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Re: [RFC] diff-optimizations-bytes branch: avoiding function call overhead (?)

From: Johan Corveleyn <jcorvel_at_gmail.com>
Date: Thu, 23 Dec 2010 13:29:08 +0100

On Thu, Dec 23, 2010 at 1:05 PM, Julian Foad <julian.foad_at_wandisco.com> wrote:
> On Thu, 2010-12-23, Daniel Shahaf wrote:
>> Daniel Shahaf wrote on Thu, Dec 23, 2010 at 13:25:40 +0200:
>> > Johan Corveleyn wrote on Thu, Dec 23, 2010 at 01:51:08 +0100:
>> > > Yes, that's a good idea. I'll try to spend some time on that. But I'm
>> > > wondering about a good way to write such a script.
>> > >
>> > > I'd like the script to generate large files quickly, and with content
>> > > that's not totally random, but also not 1000000 times the exact same
>> > > line (either of those are not going to be representative for real
>> > > world data, might hit some edge behavior of the diff algorithm).
>> >
> [...]
>> >
>> > > (maybe totally random is fine, but is there an easy/fast way to
>> > > generate this?)
>> > >
>> > > As a first attempt, I quickly hacked up a small shell script, writing
>> > > out lines in a for loop, one by one, with a fixed string together with
>> > > the line number (index of the iteration). But that's too slow (10000
>> > > lines of 70 bytes, i.e. 700Kb, is already taking 14 seconds).
>> > >
>> > > Maybe I can start with 10 or 20 different lines (or generate 100 in a
>> > > for loop), and then start doubling that until I have enough (cat
>> > > file.txt >> file.txt). That will probably be faster. And it might be
>> > > "real-worldish" enough (a single source file also contains many
>> > > identical lines, e.g. all lines with a single brace etc.).
>> > >
>> > > Other ideas? Maybe there is already something like this lying around?
>> > >
>> > > Another question: a shell script might not be good, because not
>> > > portable (and not fast)? Should I use python for this? Maybe the
>> > > "write line by line with a line number in a for loop" would be a lot
>> > > faster in Python? I don't know a lot of python, but it might be a good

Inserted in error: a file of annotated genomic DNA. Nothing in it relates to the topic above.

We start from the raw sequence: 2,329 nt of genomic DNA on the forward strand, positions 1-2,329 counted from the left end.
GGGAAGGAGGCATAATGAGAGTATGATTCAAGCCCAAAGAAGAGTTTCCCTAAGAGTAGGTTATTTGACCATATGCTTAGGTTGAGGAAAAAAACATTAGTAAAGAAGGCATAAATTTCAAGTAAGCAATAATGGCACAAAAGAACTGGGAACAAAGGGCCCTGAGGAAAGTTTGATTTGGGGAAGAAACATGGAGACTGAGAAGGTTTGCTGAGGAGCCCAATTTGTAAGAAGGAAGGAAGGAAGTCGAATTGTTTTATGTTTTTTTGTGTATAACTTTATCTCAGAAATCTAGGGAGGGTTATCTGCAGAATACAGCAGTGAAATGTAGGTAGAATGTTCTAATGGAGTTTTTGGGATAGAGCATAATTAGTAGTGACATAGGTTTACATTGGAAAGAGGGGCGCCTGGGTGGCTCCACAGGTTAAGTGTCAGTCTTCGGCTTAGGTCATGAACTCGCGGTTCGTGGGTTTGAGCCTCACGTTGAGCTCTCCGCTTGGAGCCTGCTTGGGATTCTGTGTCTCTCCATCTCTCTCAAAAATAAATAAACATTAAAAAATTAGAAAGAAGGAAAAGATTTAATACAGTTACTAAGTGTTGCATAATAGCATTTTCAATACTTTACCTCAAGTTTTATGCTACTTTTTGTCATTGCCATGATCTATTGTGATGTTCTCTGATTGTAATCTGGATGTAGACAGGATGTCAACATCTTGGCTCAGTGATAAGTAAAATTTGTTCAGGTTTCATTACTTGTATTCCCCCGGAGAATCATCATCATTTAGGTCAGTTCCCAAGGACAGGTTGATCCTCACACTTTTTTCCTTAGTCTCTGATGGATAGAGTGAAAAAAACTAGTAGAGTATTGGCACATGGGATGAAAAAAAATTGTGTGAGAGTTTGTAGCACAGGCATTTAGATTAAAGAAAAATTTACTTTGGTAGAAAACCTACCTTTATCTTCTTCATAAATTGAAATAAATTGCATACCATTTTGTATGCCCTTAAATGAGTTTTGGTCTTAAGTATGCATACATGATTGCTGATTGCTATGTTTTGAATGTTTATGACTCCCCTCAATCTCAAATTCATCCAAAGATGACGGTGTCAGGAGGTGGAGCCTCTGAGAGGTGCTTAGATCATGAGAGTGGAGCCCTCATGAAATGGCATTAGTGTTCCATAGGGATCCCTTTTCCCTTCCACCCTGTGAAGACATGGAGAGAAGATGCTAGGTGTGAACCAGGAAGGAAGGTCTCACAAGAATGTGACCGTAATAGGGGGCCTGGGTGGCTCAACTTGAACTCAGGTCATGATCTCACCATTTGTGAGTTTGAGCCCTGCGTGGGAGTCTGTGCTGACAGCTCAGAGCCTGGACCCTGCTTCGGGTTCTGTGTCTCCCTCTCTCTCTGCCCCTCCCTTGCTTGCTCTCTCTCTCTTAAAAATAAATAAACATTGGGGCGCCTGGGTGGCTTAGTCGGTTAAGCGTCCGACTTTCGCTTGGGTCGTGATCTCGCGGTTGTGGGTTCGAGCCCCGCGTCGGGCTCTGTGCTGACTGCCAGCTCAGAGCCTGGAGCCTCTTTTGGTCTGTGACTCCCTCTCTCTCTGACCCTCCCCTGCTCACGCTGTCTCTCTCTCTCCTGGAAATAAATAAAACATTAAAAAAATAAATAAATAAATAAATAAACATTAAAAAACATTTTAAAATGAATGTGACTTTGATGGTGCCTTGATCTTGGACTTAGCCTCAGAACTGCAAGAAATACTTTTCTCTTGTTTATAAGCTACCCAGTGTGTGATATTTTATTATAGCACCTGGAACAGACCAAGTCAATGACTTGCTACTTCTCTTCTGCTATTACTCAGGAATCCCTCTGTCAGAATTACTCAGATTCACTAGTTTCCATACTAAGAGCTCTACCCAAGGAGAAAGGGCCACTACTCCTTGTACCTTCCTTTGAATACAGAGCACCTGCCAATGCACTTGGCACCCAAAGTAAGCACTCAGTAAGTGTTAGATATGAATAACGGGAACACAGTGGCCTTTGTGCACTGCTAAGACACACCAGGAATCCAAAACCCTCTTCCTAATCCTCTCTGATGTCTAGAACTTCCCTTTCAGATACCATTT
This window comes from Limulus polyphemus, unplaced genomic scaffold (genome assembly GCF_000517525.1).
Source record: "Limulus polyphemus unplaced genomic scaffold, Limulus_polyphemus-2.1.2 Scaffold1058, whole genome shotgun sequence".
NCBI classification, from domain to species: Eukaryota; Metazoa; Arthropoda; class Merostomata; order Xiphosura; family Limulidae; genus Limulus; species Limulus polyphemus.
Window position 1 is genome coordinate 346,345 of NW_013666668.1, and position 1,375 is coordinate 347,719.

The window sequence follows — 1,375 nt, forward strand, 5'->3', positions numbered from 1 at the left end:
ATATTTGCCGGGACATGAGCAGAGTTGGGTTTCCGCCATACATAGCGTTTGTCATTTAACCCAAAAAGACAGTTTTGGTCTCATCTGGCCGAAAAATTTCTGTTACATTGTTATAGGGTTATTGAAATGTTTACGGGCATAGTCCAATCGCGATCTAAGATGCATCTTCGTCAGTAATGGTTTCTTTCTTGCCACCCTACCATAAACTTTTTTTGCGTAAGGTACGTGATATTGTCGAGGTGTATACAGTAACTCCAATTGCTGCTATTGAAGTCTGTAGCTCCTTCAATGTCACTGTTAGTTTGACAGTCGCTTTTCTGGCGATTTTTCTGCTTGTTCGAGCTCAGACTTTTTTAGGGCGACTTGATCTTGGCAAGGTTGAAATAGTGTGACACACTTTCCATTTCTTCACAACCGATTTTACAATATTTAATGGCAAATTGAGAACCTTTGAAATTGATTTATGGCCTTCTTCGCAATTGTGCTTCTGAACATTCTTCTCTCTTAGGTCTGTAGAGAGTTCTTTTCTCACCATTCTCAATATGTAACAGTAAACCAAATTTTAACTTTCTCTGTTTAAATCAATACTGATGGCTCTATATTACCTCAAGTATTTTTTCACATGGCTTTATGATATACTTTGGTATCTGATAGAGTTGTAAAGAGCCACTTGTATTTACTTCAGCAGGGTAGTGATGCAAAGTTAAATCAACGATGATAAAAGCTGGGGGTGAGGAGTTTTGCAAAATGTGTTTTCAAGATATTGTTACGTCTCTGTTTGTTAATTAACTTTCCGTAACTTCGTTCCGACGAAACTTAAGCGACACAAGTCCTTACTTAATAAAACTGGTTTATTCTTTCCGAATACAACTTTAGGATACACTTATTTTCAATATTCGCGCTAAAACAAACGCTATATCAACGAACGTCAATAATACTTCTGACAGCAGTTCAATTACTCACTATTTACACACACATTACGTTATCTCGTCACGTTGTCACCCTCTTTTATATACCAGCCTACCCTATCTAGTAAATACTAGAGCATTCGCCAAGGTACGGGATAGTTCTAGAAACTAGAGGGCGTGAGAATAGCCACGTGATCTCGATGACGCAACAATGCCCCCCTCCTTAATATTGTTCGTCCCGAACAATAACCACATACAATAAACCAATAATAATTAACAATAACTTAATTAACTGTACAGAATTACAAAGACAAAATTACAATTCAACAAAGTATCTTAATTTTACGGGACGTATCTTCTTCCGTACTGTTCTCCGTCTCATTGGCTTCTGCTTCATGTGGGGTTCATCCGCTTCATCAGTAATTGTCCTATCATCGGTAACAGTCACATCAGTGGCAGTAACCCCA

>> > > opportunity to learn some ...
>> >
>> > IMO, use whatever language is most convenient for you to write the
>> > script in.  (Generating the test data need not be fast since it's
>> > a once-only task.)
>> That is: *in my opinion* it doesn't need to be fast.  But re-reading
>> your mail, I gather you think otherwise.
>> Why?  I assumed you'd run the script once, generate a repository, then
>> (commit that repository to ^/tags somewhere for safekeeping and) work
>> with that repository thereafter without regeneraeting it each time; so
>> generating wouldn't need to be fast.
> That's OK if it's a private test but for a maintainable test it's much
> better to generate any large data set on the fly.  Then we can easily
> tweak it to generate different data sizes, data with mismatching EOL
> style, data with prefix matching only/suffix only/both, etc.  And if the
> test data size is in the order of a megabyte or more it's ugly to check
> it in as part of the test suite in the project repo (even if it is
> usually compressed in the repo and in transmission).

Yes, I wouldn't like to commit them (as you suggest, Julian, we might
want to generate different variants, of different sizes; I wouldn't
like to commit several 100Mb files for instance).

Also, I wouldn't like to depend on a website or wikipedia dump or
something like that (or even just depend on an internet connection,
for that matter).

Taking just a bunch of real sources from svn's source tree also
doesn't feel "quite right". It's not reproducible, since the sources

I'm currently thinking of embedding into the script (or committing
next to the script) a significant chunk of test data with some
"real-worldish" content (say 1 Kb, or 10 or even 100 Kb), and use that
to generate abritrary length files by repeating that block (or by
doubling the file (cat file >> file) until it's large enough).

I'm a little bit wondering about what "real-worldish" would mean, but
maybe it's not that terribly important. I could always include
multiple variations (a piece of C code, a chunk of "Lorem ipsum" text,
a large xml file, ...).


Received on 2010-12-23 13:30:06 CET

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